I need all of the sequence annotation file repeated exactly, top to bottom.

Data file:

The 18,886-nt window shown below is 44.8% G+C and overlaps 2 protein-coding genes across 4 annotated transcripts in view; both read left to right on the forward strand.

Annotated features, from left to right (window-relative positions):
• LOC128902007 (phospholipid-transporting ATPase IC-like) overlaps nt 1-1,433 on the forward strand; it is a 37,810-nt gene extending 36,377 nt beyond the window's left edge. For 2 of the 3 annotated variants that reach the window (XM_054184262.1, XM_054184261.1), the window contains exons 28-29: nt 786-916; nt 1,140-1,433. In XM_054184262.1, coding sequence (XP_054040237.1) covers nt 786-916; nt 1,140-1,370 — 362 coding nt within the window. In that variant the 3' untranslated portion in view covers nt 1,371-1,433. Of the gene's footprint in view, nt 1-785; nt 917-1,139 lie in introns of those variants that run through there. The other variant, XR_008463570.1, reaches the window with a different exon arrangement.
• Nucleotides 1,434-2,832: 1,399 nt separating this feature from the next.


The 18,886-nt window shown below is 44.8% G+C and overlaps 2 protein-coding genes across 4 annotated transcripts in view; both read left to right on the forward strand.

Annotated features, from left to right (window-relative positions):
• LOC128902007 (phospholipid-transporting ATPase IC-like) overlaps nt 1-1,433 on the forward strand; it is a 37,810-nt gene extending 36,377 nt beyond the window's left edge. For 2 of the 3 annotated variants that reach the window (XM_054184262.1, XM_054184261.1), the window contains exons 28-29: nt 786-916; nt 1,140-1,433. In XM_054184262.1, coding sequence (XP_054040237.1) covers nt 786-916; nt 1,140-1,370 — 362 coding nt within the window. In that variant the 3' untranslated portion in view covers nt 1,371-1,433. Of the gene's footprint in view, nt 1-785; nt 917-1,139 lie in introns of those variants that run through there. The other variant, XR_008463570.1, reaches the window with a different exon arrangement.
• Nucleotides 1,434-2,832: 1,399 nt separating this feature from the next.